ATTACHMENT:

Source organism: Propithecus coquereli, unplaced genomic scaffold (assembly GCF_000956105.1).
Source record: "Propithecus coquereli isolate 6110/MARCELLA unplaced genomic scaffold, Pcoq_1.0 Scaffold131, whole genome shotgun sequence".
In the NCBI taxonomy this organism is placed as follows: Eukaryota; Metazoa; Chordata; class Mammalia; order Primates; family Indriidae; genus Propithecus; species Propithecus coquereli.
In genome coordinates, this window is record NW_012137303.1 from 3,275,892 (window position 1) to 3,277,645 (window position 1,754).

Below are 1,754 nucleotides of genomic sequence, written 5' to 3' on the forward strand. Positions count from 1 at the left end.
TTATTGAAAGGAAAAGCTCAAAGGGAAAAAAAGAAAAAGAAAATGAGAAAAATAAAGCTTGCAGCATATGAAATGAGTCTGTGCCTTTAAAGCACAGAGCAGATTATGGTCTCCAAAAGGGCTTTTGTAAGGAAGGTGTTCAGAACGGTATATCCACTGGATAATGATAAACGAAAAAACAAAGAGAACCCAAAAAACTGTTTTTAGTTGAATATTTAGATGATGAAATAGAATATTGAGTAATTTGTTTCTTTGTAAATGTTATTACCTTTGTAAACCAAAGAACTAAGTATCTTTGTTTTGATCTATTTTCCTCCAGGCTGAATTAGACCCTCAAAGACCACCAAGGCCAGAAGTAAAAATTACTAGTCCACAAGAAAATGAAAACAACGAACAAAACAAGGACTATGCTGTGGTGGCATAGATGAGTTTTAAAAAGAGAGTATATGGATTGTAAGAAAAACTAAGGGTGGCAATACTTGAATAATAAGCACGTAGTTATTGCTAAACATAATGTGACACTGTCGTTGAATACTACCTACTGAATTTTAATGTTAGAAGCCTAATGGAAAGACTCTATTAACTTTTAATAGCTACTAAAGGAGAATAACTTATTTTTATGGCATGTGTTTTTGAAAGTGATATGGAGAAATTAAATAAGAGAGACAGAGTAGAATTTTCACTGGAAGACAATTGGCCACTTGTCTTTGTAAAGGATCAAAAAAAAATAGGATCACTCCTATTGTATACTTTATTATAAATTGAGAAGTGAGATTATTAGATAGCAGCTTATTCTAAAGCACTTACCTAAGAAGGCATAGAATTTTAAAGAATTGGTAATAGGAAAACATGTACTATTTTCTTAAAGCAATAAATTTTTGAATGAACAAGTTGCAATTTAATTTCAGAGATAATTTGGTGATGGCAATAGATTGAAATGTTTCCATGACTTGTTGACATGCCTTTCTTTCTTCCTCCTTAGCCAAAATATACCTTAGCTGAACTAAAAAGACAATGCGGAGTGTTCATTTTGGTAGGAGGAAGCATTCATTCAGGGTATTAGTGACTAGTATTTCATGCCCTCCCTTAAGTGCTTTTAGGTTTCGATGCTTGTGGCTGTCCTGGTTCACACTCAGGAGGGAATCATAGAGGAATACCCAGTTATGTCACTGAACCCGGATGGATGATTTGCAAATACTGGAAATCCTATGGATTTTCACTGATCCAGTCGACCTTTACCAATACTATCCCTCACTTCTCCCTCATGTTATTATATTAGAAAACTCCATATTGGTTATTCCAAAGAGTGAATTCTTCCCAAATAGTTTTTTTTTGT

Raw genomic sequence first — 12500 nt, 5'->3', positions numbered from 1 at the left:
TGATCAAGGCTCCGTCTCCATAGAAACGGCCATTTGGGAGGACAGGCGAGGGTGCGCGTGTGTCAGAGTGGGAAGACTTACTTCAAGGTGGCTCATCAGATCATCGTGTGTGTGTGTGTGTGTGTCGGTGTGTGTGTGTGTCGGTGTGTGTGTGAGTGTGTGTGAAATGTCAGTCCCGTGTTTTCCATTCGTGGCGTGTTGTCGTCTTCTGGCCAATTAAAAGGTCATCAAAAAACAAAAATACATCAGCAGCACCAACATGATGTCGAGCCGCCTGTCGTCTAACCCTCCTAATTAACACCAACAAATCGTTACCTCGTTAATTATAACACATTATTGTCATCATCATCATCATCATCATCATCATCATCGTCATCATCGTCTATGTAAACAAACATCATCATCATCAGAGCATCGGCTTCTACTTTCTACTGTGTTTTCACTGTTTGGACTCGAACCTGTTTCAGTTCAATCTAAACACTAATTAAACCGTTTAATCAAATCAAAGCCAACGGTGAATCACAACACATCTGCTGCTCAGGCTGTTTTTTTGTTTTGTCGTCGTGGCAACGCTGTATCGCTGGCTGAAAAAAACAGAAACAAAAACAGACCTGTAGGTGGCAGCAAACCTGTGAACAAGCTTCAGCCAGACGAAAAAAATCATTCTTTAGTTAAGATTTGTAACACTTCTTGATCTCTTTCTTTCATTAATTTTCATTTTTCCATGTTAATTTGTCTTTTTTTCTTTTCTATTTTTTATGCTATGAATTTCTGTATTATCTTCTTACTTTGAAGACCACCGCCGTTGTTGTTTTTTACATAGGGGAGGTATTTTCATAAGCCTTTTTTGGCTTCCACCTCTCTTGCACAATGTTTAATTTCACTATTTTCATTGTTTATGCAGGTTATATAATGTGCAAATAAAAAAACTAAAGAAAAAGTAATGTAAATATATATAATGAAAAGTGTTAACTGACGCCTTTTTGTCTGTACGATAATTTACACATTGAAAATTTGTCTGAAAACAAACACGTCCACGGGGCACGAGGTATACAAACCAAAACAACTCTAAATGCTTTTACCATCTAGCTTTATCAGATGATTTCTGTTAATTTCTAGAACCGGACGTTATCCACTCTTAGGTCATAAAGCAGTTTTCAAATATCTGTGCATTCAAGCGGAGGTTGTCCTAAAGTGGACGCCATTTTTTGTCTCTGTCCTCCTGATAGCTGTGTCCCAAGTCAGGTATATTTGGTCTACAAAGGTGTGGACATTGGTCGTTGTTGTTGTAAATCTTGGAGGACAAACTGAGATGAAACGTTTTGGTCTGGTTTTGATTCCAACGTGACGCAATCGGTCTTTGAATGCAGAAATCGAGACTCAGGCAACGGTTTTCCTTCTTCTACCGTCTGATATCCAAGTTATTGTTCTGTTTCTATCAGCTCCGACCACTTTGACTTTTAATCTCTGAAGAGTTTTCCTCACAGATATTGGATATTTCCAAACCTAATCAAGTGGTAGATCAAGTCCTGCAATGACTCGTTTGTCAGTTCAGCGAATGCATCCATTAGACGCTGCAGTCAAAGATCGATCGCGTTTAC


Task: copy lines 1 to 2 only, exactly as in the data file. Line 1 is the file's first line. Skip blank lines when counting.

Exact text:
Source organism: Propithecus coquereli, unplaced genomic scaffold (assembly GCF_000956105.1).
Source record: "Propithecus coquereli isolate 6110/MARCELLA unplaced genomic scaffold, Pcoq_1.0 Scaffold131, whole genome shotgun sequence".